Baltimore artist Lisa Lewenz is one of 36 photographers nationwide to receive a fellowship award of $20,000 from the National Endowment for the Arts, the federal agency has announced.
The 35-year-old interdisciplinary artist, a professor at Notre Dame College, won the award based on her ongoing series about the devastations of World War II. Entitled "A Letter Without Words," the series of triptychs uses images from film, photographs, video and text. Lewenz calls the project a collaborative piece with her grandmother, German filmmaker Ella Arnhold Lewenz, who chronicled the rise of Nazi Germany through the lives of her family and friends.
The series consists of large-scale pieces, each measuring roughly 20 inches by 60 inches. Many use prints from 60-year-old negatives which Lewenz painstakingly restored.
A Baltimore native, the artist also serves as director of the Gormley Gallery at the college and runs the photography facilities. A graduate of Towson High School and Art Institute of ,, Chicago, she has exhibited her work throughout the country. After teaching at the University of Illinois Champaign/Urbana for a number of years, Lewenz returned to Baltimore in 1987.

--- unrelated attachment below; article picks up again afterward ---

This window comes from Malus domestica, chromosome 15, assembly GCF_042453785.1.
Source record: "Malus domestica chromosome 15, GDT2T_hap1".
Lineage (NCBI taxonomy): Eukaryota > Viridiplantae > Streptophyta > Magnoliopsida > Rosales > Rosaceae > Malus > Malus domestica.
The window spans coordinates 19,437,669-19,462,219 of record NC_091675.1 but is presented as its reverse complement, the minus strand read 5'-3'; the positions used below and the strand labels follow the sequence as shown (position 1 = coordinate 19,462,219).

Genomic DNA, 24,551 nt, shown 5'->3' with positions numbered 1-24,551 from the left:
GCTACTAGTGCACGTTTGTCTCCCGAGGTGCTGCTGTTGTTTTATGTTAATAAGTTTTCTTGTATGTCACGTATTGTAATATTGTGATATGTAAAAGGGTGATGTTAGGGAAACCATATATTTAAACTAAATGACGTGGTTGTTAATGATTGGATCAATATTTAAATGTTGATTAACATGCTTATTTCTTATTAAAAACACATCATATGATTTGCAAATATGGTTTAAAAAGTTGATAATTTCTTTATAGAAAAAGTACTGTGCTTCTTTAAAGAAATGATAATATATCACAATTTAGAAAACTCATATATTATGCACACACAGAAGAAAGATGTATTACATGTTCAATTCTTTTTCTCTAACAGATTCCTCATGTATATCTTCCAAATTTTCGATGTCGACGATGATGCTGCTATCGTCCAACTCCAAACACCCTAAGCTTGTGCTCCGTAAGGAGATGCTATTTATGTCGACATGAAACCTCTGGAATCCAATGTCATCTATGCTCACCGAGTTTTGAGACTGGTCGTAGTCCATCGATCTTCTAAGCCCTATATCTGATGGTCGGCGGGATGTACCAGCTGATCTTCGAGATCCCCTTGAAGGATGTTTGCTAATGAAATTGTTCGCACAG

Photographer Gillian Brown, 39, of Takoma Park was the other Marylander to win a $20,000 NEA award. A retrospective show of her work is running at Notre Dame's Gormley Gallery through Friday.
Two Baltimore artists received $5,000 awards: Jeff Gates, photographer and director of Art/FBI, and Linda Bills, who creates sculptural pieces from bark and other media.
Gates, 41, received his award in the photography category for work which incorporates text as well as image. A part-time instructor at the Maryland Institute, College of Art and at the University of Maryland, College Park, Gates has formed an organization (Artists for a Better Image) intended to study -- and improve -- the public's perception of artists.
Bills, 47, received her award in the crafts category. One of the artists in the Baltimore Museum of Art's invitational show last year, she recently took part in an exhibition at Maryland Art Place. She works as a free-lance architectural model builder.
These four Maryland artists were among 177 artists to win NEA visual arts fellowships this year. More than 5,300 photographers, sculptors and crafts artists applied for grants; it is the agency's most competitive category. These grants are awarded in sums of $20,000 for mid to senior career artists, and $5,000 for artists who have been working 10 years or less.
Although they have accepted the money, the three Baltimore artists wrote letters to the arts agency protesting the anti-obscenity provision added to the fiscal 1990 grants.